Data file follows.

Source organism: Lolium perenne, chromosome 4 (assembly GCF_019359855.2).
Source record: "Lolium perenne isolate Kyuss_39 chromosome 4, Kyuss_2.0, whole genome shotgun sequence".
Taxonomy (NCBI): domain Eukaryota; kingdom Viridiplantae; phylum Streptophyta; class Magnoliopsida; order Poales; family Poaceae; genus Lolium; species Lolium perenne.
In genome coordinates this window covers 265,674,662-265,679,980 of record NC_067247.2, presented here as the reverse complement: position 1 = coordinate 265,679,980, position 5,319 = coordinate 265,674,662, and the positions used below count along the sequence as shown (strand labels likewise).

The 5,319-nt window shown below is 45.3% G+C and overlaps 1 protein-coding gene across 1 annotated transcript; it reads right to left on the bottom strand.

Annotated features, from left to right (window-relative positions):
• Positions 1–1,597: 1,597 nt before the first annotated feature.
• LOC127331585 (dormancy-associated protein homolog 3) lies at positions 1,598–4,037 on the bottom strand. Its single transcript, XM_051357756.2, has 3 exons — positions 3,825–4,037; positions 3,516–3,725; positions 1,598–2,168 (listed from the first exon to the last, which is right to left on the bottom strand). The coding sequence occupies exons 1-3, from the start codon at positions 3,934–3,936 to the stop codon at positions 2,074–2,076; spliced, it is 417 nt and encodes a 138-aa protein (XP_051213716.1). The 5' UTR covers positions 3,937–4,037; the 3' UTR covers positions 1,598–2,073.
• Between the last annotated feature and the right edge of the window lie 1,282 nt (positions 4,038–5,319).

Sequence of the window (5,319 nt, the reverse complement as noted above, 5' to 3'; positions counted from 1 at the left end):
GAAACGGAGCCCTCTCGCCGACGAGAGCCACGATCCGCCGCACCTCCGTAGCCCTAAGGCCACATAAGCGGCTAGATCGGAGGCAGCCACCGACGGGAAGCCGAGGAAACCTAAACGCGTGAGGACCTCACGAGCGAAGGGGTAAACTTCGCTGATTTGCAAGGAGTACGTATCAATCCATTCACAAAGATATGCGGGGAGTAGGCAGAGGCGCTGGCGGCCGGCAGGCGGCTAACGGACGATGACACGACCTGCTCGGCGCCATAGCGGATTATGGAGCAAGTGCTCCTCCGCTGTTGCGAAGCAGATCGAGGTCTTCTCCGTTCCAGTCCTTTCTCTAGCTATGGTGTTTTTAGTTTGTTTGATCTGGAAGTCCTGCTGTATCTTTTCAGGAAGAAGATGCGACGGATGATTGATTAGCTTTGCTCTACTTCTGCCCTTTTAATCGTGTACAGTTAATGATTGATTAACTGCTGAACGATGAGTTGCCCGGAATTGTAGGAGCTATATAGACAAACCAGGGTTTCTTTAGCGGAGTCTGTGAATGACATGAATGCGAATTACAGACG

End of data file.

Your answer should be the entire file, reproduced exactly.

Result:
Source organism: Lolium perenne, chromosome 4 (assembly GCF_019359855.2).
Source record: "Lolium perenne isolate Kyuss_39 chromosome 4, Kyuss_2.0, whole genome shotgun sequence".
Taxonomy (NCBI): domain Eukaryota; kingdom Viridiplantae; phylum Streptophyta; class Magnoliopsida; order Poales; family Poaceae; genus Lolium; species Lolium perenne.
In genome coordinates this window covers 265,674,662-265,679,980 of record NC_067247.2, presented here as the reverse complement: position 1 = coordinate 265,679,980, position 5,319 = coordinate 265,674,662, and the positions used below count along the sequence as shown (strand labels likewise).

The 5,319-nt window shown below is 45.3% G+C and overlaps 1 protein-coding gene across 1 annotated transcript; it reads right to left on the bottom strand.

Annotated features, from left to right (window-relative positions):
• Positions 1–1,597: 1,597 nt before the first annotated feature.
• LOC127331585 (dormancy-associated protein homolog 3) lies at positions 1,598–4,037 on the bottom strand. Its single transcript, XM_051357756.2, has 3 exons — positions 3,825–4,037; positions 3,516–3,725; positions 1,598–2,168 (listed from the first exon to the last, which is right to left on the bottom strand). The coding sequence occupies exons 1-3, from the start codon at positions 3,934–3,936 to the stop codon at positions 2,074–2,076; spliced, it is 417 nt and encodes a 138-aa protein (XP_051213716.1). The 5' UTR covers positions 3,937–4,037; the 3' UTR covers positions 1,598–2,073.
• Between the last annotated feature and the right edge of the window lie 1,282 nt (positions 4,038–5,319).

Sequence of the window (5,319 nt, the reverse complement as noted above, 5' to 3'; positions counted from 1 at the left end):
GAAACGGAGCCCTCTCGCCGACGAGAGCCACGATCCGCCGCACCTCCGTAGCCCTAAGGCCACATAAGCGGCTAGATCGGAGGCAGCCACCGACGGGAAGCCGAGGAAACCTAAACGCGTGAGGACCTCACGAGCGAAGGGGTAAACTTCGCTGATTTGCAAGGAGTACGTATCAATCCATTCACAAAGATATGCGGGGAGTAGGCAGAGGCGCTGGCGGCCGGCAGGCGGCTAACGGACGATGACACGACCTGCTCGGCGCCATAGCGGATTATGGAGCAAGTGCTCCTCCGCTGTTGCGAAGCAGATCGAGGTCTTCTCCGTTCCAGTCCTTTCTCTAGCTATGGTGTTTTTAGTTTGTTTGATCTGGAAGTCCTGCTGTATCTTTTCAGGAAGAAGATGCGACGGATGATTGATTAGCTTTGCTCTACTTCTGCCCTTTTAATCGTGTACAGTTAATGATTGATTAACTGCTGAACGATGAGTTGCCCGGAATTGTAGGAGCTATATAGACAAACCAGGGTTTCTTTAGCGGAGTCTGTGAATGACATGAATGCGAATTACAGACG